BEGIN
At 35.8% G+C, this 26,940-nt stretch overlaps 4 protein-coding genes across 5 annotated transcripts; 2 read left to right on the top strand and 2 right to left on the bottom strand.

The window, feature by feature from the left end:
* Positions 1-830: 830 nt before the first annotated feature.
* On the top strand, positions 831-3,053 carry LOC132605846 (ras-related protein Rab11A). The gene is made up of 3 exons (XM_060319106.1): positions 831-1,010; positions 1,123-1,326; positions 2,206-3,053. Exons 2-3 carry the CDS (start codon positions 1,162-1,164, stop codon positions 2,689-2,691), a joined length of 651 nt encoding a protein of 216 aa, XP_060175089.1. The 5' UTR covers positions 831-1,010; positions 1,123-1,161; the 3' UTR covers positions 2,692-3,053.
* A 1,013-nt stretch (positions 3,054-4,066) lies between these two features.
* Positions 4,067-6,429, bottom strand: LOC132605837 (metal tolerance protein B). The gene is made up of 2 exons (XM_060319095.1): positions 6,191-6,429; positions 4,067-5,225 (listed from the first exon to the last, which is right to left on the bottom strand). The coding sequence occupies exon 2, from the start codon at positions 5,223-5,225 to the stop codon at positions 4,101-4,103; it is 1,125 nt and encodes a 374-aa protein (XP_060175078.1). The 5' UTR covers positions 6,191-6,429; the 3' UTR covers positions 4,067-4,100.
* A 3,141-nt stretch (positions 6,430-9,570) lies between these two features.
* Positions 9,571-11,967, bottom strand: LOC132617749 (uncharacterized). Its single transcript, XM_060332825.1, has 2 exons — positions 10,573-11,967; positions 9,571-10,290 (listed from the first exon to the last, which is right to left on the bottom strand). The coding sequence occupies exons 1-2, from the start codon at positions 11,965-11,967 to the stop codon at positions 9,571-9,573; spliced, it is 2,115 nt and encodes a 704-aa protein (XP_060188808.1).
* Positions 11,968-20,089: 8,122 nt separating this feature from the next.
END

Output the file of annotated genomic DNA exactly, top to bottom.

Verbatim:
At 35.8% G+C, this 26,940-nt stretch overlaps 4 protein-coding genes across 5 annotated transcripts; 2 read left to right on the top strand and 2 right to left on the bottom strand.

The window, feature by feature from the left end:
* Positions 1-830: 830 nt before the first annotated feature.
* On the top strand, positions 831-3,053 carry LOC132605846 (ras-related protein Rab11A). The gene is made up of 3 exons (XM_060319106.1): positions 831-1,010; positions 1,123-1,326; positions 2,206-3,053. Exons 2-3 carry the CDS (start codon positions 1,162-1,164, stop codon positions 2,689-2,691), a joined length of 651 nt encoding a protein of 216 aa, XP_060175089.1. The 5' UTR covers positions 831-1,010; positions 1,123-1,161; the 3' UTR covers positions 2,692-3,053.
* A 1,013-nt stretch (positions 3,054-4,066) lies between these two features.
* Positions 4,067-6,429, bottom strand: LOC132605837 (metal tolerance protein B). The gene is made up of 2 exons (XM_060319095.1): positions 6,191-6,429; positions 4,067-5,225 (listed from the first exon to the last, which is right to left on the bottom strand). The coding sequence occupies exon 2, from the start codon at positions 5,223-5,225 to the stop codon at positions 4,101-4,103; it is 1,125 nt and encodes a 374-aa protein (XP_060175078.1). The 5' UTR covers positions 6,191-6,429; the 3' UTR covers positions 4,067-4,100.
* A 3,141-nt stretch (positions 6,430-9,570) lies between these two features.
* Positions 9,571-11,967, bottom strand: LOC132617749 (uncharacterized). Its single transcript, XM_060332825.1, has 2 exons — positions 10,573-11,967; positions 9,571-10,290 (listed from the first exon to the last, which is right to left on the bottom strand). The coding sequence occupies exons 1-2, from the start codon at positions 11,965-11,967 to the stop codon at positions 9,571-9,573; spliced, it is 2,115 nt and encodes a 704-aa protein (XP_060188808.1).
* Positions 11,968-20,089: 8,122 nt separating this feature from the next.